two different ways to do that. One way is to create new class as a local
(automatic) variable in function and then to return it:

TClass AutoDummy (...) {

TClass newClass;

...

return newClass; // return class from the local stack

}

The other way is to create new class dynamically with the operator 'new' and
then to return new class from a function. This would require caller to
invoke delete on this class afterwards.

TClass DynamicDummy (...) {

TClass *newClass;

newClass = new TClass;

...

return *newClass; // new class is dynamically allocated

}

(Ignore the aspect of whether it should be returned by address or value).

While I was programming in C and I needed to instantiate something new in a
function, I would instantiate it dynamically and return pointer.
Furthermore, I read in comp.lang.c FAQ by Steve Summit that function should
never return pointer to items allocated on stack. That seems okay, caller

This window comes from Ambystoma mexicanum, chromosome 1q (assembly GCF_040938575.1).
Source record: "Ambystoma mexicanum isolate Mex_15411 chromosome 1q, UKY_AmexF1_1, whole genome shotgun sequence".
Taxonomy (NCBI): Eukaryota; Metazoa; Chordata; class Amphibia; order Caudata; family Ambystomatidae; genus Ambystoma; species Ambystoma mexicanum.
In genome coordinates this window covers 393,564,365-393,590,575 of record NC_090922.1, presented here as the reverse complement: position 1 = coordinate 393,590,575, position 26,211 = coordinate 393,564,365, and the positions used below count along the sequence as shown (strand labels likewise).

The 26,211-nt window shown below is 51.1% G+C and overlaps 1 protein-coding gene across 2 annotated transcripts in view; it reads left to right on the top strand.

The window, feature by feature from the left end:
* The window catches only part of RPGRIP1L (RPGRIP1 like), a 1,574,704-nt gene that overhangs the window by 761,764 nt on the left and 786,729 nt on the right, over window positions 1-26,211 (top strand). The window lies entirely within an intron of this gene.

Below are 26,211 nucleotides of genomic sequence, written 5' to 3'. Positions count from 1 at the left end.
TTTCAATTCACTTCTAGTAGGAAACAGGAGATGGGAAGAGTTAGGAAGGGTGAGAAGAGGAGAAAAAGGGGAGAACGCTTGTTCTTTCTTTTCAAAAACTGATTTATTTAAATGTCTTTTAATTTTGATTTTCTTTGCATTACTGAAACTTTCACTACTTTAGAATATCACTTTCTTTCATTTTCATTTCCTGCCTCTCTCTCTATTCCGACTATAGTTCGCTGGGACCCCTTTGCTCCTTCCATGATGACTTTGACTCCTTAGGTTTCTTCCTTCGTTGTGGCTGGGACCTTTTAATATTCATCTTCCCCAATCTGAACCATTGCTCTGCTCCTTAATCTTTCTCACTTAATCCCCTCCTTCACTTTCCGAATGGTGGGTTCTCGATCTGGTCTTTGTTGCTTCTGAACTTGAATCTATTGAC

should not rely on content of stack that is released when function is done.
But, my lecturers on college create new classes locally and return them from
functions. In book 'Data Structures with C++ and STL' by W. Ford and W.
Topp, I saw examples which do this by creating a new anonymous class. I'm
interested what is the right way to do this, in both the matter of validity
and accurate programming style?

Thanks in advance,

Milan Gornik (mgornik dot eunet dot yu)



Jul 23 '05 #3

P: n/a

Thank you for your replies, Heinz and Yuriy.

I noticed afterwards that I made quite a big mistake with second example. I
tried to illustrate something else and than returned dereferenced pointer,
thus losing a chance to delete object afterwards. And I wrote 'class' many
times referring to object, instead. Never mind, I got good answers. Thanks
again!
"Yuriy Solodkyy" <so*****@tamu.put_edu_here> wrote in message
news:d2**********@news.tamu.edu...